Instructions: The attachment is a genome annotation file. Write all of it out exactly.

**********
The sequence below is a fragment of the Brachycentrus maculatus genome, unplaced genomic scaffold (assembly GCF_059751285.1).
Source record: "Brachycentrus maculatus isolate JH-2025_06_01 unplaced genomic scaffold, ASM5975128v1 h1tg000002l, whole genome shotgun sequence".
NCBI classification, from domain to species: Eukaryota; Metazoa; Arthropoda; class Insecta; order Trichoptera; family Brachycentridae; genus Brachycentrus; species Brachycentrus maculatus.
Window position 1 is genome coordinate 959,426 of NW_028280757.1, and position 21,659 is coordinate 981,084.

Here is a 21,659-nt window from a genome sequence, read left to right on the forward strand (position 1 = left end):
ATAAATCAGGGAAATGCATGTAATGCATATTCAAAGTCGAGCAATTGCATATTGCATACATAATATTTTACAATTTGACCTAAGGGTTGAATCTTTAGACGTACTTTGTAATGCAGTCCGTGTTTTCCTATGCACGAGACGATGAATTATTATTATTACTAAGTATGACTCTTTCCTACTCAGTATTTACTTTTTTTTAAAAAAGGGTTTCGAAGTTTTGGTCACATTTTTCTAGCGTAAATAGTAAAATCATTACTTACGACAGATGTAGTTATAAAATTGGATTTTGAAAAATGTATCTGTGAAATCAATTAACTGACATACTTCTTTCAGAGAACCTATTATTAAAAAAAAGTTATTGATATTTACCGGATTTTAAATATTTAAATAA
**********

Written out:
The sequence below is a fragment of the Brachycentrus maculatus genome, unplaced genomic scaffold (assembly GCF_059751285.1).
Source record: "Brachycentrus maculatus isolate JH-2025_06_01 unplaced genomic scaffold, ASM5975128v1 h1tg000002l, whole genome shotgun sequence".
NCBI classification, from domain to species: Eukaryota; Metazoa; Arthropoda; class Insecta; order Trichoptera; family Brachycentridae; genus Brachycentrus; species Brachycentrus maculatus.
Window position 1 is genome coordinate 959,426 of NW_028280757.1, and position 21,659 is coordinate 981,084.

Here is a 21,659-nt window from a genome sequence, read left to right on the forward strand (position 1 = left end):
ATAAATCAGGGAAATGCATGTAATGCATATTCAAAGTCGAGCAATTGCATATTGCATACATAATATTTTACAATTTGACCTAAGGGTTGAATCTTTAGACGTACTTTGTAATGCAGTCCGTGTTTTCCTATGCACGAGACGATGAATTATTATTATTACTAAGTATGACTCTTTCCTACTCAGTATTTACTTTTTTTTAAAAAAGGGTTTCGAAGTTTTGGTCACATTTTTCTAGCGTAAATAGTAAAATCATTACTTACGACAGATGTAGTTATAAAATTGGATTTTGAAAAATGTATCTGTGAAATCAATTAACTGACATACTTCTTTCAGAGAACCTATTATTAAAAAAAAGTTATTGATATTTACCGGATTTTAAATATTTAAATAA